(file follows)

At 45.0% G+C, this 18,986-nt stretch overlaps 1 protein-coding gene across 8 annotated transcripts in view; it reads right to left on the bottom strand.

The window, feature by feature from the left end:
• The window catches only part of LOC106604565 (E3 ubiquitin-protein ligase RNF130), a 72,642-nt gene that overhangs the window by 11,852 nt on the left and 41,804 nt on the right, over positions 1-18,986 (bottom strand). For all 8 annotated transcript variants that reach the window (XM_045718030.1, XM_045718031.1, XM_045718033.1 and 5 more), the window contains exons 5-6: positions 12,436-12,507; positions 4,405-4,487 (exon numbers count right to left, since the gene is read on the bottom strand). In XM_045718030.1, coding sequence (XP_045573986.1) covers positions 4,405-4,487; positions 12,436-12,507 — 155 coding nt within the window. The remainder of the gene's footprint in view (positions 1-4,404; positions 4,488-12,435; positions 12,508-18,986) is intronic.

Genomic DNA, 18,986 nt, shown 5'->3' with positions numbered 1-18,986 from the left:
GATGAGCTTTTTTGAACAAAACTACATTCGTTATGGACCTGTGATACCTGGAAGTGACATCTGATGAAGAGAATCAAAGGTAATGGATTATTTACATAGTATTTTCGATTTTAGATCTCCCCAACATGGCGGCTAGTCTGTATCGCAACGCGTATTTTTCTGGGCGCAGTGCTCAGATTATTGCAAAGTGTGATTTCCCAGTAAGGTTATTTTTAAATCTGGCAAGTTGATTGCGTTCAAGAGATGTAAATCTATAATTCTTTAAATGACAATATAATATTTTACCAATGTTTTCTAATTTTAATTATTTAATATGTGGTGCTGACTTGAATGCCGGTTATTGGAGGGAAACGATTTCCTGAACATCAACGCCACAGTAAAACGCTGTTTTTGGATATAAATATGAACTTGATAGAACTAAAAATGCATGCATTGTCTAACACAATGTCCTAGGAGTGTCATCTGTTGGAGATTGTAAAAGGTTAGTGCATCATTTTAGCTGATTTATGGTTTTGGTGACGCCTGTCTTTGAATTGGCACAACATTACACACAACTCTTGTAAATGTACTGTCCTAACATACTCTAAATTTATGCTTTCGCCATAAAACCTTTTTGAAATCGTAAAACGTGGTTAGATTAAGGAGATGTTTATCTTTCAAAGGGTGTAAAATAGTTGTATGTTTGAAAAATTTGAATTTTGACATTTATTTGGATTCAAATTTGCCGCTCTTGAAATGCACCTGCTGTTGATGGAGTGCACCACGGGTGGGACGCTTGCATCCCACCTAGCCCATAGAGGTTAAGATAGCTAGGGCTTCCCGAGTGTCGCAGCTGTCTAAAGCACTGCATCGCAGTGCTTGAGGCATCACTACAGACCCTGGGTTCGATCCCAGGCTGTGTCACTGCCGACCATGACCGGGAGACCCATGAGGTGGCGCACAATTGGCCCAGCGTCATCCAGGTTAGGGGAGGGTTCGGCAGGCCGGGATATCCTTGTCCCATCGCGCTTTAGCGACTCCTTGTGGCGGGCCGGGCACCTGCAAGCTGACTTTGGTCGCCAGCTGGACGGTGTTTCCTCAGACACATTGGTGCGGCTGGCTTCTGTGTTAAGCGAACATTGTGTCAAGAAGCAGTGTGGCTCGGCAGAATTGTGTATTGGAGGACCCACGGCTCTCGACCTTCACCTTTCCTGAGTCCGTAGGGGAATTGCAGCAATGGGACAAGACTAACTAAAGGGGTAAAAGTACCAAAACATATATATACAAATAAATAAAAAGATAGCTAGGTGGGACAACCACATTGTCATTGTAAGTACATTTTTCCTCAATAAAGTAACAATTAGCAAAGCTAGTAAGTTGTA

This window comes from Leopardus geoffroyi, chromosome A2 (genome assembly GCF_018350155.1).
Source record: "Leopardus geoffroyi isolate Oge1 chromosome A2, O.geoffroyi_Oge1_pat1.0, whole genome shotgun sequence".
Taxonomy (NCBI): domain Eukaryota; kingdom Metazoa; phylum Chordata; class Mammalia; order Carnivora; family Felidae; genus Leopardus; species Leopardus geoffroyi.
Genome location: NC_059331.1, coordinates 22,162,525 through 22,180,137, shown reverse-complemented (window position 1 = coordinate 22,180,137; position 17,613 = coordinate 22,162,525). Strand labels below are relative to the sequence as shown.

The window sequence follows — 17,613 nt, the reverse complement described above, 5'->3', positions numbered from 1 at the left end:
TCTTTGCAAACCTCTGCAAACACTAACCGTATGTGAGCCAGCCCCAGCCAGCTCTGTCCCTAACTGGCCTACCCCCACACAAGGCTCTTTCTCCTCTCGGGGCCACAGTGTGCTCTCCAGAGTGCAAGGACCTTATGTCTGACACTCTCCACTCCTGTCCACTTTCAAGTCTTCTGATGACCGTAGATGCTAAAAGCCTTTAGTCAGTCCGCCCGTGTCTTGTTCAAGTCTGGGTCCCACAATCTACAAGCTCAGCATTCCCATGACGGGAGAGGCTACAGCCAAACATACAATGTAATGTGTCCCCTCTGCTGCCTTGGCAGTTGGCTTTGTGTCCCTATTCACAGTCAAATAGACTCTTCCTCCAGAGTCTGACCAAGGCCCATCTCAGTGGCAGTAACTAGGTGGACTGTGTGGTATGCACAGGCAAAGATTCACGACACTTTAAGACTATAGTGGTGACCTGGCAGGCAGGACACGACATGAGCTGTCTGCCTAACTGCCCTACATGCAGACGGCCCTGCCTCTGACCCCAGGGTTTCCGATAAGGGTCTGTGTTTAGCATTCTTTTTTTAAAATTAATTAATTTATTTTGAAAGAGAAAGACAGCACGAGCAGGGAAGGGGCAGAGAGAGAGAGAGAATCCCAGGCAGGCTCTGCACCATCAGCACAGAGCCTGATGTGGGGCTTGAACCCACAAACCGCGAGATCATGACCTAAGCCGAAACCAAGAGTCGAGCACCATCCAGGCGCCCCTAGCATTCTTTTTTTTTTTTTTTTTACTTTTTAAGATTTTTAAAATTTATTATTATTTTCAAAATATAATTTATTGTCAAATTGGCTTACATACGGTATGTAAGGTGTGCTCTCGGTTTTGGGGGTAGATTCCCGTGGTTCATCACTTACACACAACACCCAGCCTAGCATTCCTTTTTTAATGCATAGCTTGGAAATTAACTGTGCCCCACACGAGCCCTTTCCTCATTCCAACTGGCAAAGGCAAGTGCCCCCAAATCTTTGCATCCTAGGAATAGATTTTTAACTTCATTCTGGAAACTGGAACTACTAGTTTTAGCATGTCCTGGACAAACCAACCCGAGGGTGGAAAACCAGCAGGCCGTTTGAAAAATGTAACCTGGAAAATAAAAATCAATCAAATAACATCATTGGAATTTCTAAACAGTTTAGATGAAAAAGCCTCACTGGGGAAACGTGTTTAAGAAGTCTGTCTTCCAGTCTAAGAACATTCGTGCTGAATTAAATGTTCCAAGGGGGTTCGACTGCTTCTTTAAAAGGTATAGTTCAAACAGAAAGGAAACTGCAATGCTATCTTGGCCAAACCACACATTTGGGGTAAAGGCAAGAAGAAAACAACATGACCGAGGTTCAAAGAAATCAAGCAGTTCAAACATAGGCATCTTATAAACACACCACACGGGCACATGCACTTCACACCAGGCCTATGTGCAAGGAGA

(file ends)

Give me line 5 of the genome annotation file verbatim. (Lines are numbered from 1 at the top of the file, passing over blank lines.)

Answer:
GATGAGCTTTTTTGAACAAAACTACATTCGTTATGGACCTGTGATACCTGGAAGTGACATCTGATGAAGAGAATCAAAGGTAATGGATTATTTACATAGTATTTTCGATTTTAGATCTCCCCAACATGGCGGCTAGTCTGTATCGCAACGCGTATTTTTCTGGGCGCAGTGCTCAGATTATTGCAAAGTGTGATTTCCCAGTAAGGTTATTTTTAAATCTGGCAAGTTGATTGCGTTCAAGAGATGTAAATCTATAATTCTTTAAATGACAATATAATATTTTACCAATGTTTTCTAATTTTAATTATTTAATATGTGGTGCTGACTTGAATGCCGGTTATTGGAGGGAAACGATTTCCTGAACATCAACGCCACAGTAAAACGCTGTTTTTGGATATAAATATGAACTTGATAGAACTAAAAATGCATGCATTGTCTAACACAATGTCCTAGGAGTGTCATCTGTTGGAGATTGTAAAAGGTTAGTGCATCATTTTAGCTGATTTATGGTTTTGGTGACGCCTGTCTTTGAATTGGCACAACATTACACACAACTCTTGTAAATGTACTGTCCTAACATACTCTAAATTTATGCTTTCGCCATAAAACCTTTTTGAAATCGTAAAACGTGGTTAGATTAAGGAGATGTTTATCTTTCAAAGGGTGTAAAATAGTTGTATGTTTGAAAAATTTGAATTTTGACATTTATTTGGATTCAAATTTGCCGCTCTTGAAATGCACCTGCTGTTGATGGAGTGCACCACGGGTGGGACGCTTGCATCCCACCTAGCCCATAGAGGTTAAGATAGCTAGGGCTTCCCGAGTGTCGCAGCTGTCTAAAGCACTGCATCGCAGTGCTTGAGGCATCACTACAGACCCTGGGTTCGATCCCAGGCTGTGTCACTGCCGACCATGACCGGGAGACCCATGAGGTGGCGCACAATTGGCCCAGCGTCATCCAGGTTAGGGGAGGGTTCGGCAGGCCGGGATATCCTTGTCCCATCGCGCTTTAGCGACTCCTTGTGGCGGGCCGGGCACCTGCAAGCTGACTTTGGTCGCCAGCTGGACGGTGTTTCCTCAGACACATTGGTGCGGCTGGCTTCTGTGTTAAGCGAACATTGTGTCAAGAAGCAGTGTGGCTCGGCAGAATTGTGTATTGGAGGACCCACGGCTCTCGACCTTCACCTTTCCTGAGTCCGTAGGGGAATTGCAGCAATGGGACAAGACTAACTAAAGGGGTAAAAGTACCAAAACATATATATACAAATAAATAAAAAGATAGCTAGGTGGGACAACCACATTGTCATTGTAAGTACATTTTTCCTCAATAAAGTAACAATTAGCAAAGCTAGTAAGTTGTA